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Reflections of a working writer and reader



Murakami On Translating Gatsby

In the current edition of Brick is a transcript of an essay Haruki Murakami published as the Afterword to the Japanese edition of The Great Gatsby, which he had translated and published in 2006.

I have written of the crucial importance that The Great Gatsby holds for me. As a responsible translator, therefore, it behooves me to try to explain that importance in more concrete terms.

When someone asks, “Which three books have meant the most to you?” I can answer without having to think: The Great Gatsby, Dostoevsky’s The Brothers Karamazov, and Raymond Chandler’s The Long Goodbye. All three have been indispensable to me (both as a reader and as a writer), yet if I were forced to select one, I would unhesitatingly choose Gatsby. Had it not been for Fitzgerald‘s novel, I would not be writing the kind of literature I am today (indeed, it is possible that I would not be writing at all, although that is neither here nor there).

4 Responses to “Murakami On Translating Gatsby”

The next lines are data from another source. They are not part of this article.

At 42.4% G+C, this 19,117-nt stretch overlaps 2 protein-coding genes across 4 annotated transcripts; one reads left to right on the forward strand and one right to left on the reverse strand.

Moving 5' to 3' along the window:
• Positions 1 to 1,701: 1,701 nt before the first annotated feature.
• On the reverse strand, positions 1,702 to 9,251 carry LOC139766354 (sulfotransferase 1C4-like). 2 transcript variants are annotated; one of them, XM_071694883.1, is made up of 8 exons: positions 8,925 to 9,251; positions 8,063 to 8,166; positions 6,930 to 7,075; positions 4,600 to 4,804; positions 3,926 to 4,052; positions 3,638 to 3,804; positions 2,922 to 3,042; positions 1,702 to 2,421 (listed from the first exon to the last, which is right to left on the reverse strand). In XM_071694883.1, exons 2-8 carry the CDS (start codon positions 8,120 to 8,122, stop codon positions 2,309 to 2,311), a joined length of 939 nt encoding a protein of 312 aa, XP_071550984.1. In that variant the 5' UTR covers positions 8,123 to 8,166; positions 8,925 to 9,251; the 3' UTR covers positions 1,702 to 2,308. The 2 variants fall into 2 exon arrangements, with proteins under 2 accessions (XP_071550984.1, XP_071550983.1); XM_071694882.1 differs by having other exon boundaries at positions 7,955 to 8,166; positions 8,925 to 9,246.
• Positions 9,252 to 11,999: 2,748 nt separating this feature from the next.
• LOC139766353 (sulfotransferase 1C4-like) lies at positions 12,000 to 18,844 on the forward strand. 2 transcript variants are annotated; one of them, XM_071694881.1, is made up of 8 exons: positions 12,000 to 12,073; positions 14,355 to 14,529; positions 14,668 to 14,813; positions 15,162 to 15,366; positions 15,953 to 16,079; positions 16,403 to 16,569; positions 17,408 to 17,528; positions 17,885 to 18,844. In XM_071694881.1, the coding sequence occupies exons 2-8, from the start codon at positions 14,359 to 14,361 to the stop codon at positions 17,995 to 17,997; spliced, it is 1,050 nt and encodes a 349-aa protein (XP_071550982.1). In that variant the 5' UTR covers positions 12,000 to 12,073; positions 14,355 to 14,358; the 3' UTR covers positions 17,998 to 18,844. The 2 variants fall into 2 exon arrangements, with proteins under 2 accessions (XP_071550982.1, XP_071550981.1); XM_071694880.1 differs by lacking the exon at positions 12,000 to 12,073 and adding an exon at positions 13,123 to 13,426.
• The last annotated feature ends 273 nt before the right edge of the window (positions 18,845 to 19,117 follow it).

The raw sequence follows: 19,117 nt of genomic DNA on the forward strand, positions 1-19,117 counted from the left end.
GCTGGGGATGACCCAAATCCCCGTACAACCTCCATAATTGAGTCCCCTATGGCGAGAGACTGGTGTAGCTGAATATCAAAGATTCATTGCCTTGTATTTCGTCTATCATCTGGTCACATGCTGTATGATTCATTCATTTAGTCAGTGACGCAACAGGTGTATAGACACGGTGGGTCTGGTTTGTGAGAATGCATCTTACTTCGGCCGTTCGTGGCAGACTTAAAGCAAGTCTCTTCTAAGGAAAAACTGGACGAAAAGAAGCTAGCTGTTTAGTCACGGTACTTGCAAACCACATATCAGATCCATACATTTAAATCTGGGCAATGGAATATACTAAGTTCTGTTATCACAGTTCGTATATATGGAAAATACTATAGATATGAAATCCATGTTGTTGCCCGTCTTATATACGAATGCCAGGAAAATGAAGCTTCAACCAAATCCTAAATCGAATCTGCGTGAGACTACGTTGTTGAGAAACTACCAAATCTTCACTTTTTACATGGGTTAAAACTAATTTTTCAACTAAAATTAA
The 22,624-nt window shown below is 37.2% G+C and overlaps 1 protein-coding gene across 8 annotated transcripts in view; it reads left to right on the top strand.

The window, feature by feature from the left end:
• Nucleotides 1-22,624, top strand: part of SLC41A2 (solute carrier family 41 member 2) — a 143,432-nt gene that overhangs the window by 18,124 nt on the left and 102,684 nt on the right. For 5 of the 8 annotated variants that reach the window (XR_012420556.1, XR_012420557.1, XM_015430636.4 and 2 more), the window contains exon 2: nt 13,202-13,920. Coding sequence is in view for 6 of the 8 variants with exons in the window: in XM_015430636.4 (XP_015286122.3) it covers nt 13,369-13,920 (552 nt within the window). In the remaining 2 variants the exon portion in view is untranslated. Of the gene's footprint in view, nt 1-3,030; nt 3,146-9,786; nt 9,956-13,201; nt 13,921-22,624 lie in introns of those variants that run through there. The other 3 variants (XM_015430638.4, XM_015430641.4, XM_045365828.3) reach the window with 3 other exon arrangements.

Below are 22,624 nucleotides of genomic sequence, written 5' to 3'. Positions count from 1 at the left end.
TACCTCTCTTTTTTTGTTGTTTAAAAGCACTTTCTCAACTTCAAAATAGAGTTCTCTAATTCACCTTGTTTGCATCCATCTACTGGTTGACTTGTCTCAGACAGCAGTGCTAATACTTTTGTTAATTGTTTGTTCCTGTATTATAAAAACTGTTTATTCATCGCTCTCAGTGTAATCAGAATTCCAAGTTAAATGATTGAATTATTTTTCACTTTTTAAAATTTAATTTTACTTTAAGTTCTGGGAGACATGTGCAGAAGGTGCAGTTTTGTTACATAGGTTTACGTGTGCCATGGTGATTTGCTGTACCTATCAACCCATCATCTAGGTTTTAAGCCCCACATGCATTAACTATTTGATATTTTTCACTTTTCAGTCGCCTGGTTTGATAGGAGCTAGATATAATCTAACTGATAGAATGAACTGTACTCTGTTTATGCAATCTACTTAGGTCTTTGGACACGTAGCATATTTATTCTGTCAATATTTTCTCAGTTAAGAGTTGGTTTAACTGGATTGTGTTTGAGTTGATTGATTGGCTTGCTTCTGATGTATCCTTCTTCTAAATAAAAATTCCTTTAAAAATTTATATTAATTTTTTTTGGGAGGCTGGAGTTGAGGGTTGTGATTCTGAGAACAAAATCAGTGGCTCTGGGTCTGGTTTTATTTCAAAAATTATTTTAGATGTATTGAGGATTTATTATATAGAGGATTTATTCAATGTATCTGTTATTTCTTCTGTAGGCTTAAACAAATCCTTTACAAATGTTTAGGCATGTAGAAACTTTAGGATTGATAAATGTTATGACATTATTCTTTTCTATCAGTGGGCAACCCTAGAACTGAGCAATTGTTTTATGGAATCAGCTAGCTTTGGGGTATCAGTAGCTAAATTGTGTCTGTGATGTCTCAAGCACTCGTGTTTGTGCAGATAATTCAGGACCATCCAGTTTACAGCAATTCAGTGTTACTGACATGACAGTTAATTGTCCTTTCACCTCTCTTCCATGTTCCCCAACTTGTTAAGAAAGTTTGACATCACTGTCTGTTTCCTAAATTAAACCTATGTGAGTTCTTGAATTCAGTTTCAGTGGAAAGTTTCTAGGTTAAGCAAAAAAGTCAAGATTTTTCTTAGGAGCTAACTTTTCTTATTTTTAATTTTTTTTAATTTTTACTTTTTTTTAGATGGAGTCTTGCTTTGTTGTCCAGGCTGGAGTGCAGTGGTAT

1. Lee says:

    I wish the essay were available in full online. I’m particularly interested in what he has to say about literary translation.

    jb says: Yes, it’s a pity, but it isn’t available, as far as I can see, apart from ordering yourself a copy of Brick. But that would be a treat in itself, Lee.

  2. Mark says:

    Funnily enough, I’m just reading a Marakumi at the moment. SPUTNIK SWEETHEART. And also funny — well, I’m laughing — is the fact that he’s had a run of short stories broadcast on the afternoon reading slot on Radio 4 this week. I rather fancy reading his book about marathon running and novel writing.

    But yes, a pity BRICK isn’t readily available in the UK. I’ve never seen an issue in Borders, the one store that seems to have a regular supply of imported literary magazines.

    jb says: Hi Mark, I believe the mag is only available by subscription here. That’s how I get my copy, anyway. But Murakami’s good, isn’t he?

  3. Lee says:

    I’ve read the running/writing book, and it’s a fast read, enjoyable in its way, but nothing exceptional.

  4. Mark says:

    Hmm. Seems odd a book about marathons and writing novels should be a breezy read.

    I’ve finished SPUTNIK SWEETHEART now and could certainly see the influence of GATSBY on it. Actually, the guy reminds me a bit of Jonathan Carroll. Anyone who hasn’t read Carroll should check out AFTER SILENCE and OUTSIDE THE DOG MUSEUM. I’ll check out more Murakami.

    jb says: Hi Mark. I don’t know Carroll’s work, so those titles have gone into that little (but growing longer every minute) list in my phone.